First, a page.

By Peter Tupou
RUCC Director of Youth & Young Adult Ministries
Scripture: Isaiah 58: 9-12
Then you shall call, and the Lord will answer; you shall cry for help, and he will say, Here I am. If you remove the yoke from among you, the pointing of the finger, the speaking of evil, if you offer your food to the hungry and satisfy the needs of the afflicted, then your light shall rise in the darkness and your gloom be like the noonday. The Lord will guide you continually, and satisfy your needs in parched places, and make your bones strong; and you shall be like a watered garden, like a spring of water, whose waters never fail. Your ancient ruins shall be rebuilt; you shall raise up the foundations of many generations; you shall be called the repairer of the breach, the restorer of streets to live in.
Sermon Title: “My Saints”
I no longer believe in Superheroes. I believe in the average, everyday person who lacks superpowers but who does the right thing when called to do so. I believe in ordinary people who do extraordinary things. I believe that love overcomes hate and that the light drives out the darkness, and that today, we are called to be in that number! (When the Saints go marching in).
In the name of God who creates, who redeems, and who sustains. Amen.
The scripture lesson this morning reads, “Then you shall call, and the Lord will answer, you shall cry for help and God will say, Here I am.” I’ll admit I did a little bit of crying myself when I started to think about what I would say this morning. I’ve been avoiding the pulpit my whole life, but coming from a family of preachers (generation upon generation), I can’t help but see the irony in words of the French poet Jean de La Fontaine – “A person often meets his destiny on the road he took to avoid it”.
And so on my spiritual journey I find myself anxiously standing here before you. Not only am I speaking to a new church family that I’m still getting to know, (which to me is a little bit like going on a first date – you don’t want to give a bad impression on your first date), but it’s also All Saints Sunday, where we come together in part to remember our loved ones who have passed. And of course the huge neon-fluorescent-glow-in-the-dark elephant in the room (or donkey), is the Election, so if the Spirit moves me, I may say there aren’t any saints on the ballot this year.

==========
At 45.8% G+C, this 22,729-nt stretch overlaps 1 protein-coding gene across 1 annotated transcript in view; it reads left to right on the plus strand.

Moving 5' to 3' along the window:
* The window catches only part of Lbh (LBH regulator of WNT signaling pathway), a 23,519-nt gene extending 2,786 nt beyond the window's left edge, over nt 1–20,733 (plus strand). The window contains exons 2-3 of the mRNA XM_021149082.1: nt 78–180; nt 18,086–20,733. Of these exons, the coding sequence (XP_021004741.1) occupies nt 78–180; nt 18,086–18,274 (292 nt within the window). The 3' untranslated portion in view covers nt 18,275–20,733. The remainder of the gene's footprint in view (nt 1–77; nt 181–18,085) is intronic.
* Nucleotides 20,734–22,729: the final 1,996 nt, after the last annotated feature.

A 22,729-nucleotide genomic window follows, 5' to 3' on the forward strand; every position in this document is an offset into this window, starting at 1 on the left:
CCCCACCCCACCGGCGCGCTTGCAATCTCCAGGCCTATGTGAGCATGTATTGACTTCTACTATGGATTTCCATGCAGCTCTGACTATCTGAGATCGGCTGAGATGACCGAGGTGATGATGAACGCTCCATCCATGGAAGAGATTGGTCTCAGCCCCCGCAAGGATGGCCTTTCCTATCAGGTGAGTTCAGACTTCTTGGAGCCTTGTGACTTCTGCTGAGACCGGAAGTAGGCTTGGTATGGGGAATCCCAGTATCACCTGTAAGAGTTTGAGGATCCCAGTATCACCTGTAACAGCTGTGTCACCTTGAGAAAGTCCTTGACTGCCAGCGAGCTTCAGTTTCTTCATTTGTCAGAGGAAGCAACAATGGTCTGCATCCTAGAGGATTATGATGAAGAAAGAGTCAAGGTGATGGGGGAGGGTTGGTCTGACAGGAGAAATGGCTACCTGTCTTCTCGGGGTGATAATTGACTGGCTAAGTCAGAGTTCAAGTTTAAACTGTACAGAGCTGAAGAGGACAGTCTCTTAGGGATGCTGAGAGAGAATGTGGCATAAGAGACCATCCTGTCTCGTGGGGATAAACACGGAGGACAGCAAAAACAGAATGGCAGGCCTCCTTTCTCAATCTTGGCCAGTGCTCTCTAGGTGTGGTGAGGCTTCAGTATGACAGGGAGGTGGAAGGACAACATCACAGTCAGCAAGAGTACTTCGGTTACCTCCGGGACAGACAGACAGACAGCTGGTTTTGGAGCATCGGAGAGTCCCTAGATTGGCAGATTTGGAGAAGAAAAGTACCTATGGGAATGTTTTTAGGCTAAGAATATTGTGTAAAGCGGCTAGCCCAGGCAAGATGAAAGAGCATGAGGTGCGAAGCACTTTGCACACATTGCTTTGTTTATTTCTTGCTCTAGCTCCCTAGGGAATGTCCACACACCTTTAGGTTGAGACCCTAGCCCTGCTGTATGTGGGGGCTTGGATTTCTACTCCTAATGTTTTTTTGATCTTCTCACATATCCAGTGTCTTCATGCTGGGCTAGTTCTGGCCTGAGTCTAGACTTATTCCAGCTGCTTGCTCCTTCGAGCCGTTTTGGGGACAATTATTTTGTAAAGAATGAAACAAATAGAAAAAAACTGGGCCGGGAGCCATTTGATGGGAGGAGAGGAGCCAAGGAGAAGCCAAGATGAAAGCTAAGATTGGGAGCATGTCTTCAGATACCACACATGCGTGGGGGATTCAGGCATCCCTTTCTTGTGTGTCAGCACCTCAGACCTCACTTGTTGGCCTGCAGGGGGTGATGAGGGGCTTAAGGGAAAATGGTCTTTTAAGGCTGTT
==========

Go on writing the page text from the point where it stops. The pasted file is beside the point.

But as important as all those things are, this morning I’m going to talk about me. I’m going to talk about the Saints in my life, and how they’ve informed me to be the person I am today. So let me rewind a bit. I was born in New Zealand where my mother and father met, then shortly after I was born, we moved to Tonga where my sister was born and where we grew up, thus why I’m wearing my traditional Tongan clothing. This is called a
ta’ovala, usually made from the indigenous plants in Tonga, specifically the pandanus palm and the hibiscus tree, but I think mine is made from recycled plastic, and so we wear it at formal occasions as a sign of respect for the land. My family then immigrated from Tonga to the U.S. in search of the American dream, in search of a better life, but more so access to higher education which at the time we didn’t have in Tonga. So we came and for the most part we did our best to fit in – we attended a mostly white Methodist church in Pomona, and then moved to an all Tongan church in Ontario when numbers in the local Tongan community grew to allow for sustainability. I went through cub scouts and boy scouts, and took my younger sister to her girl scout meetings. I learned the pledge of allegiance, joined the chess club, the band, and the choir! So I would say, I had a Tongan-American childhood.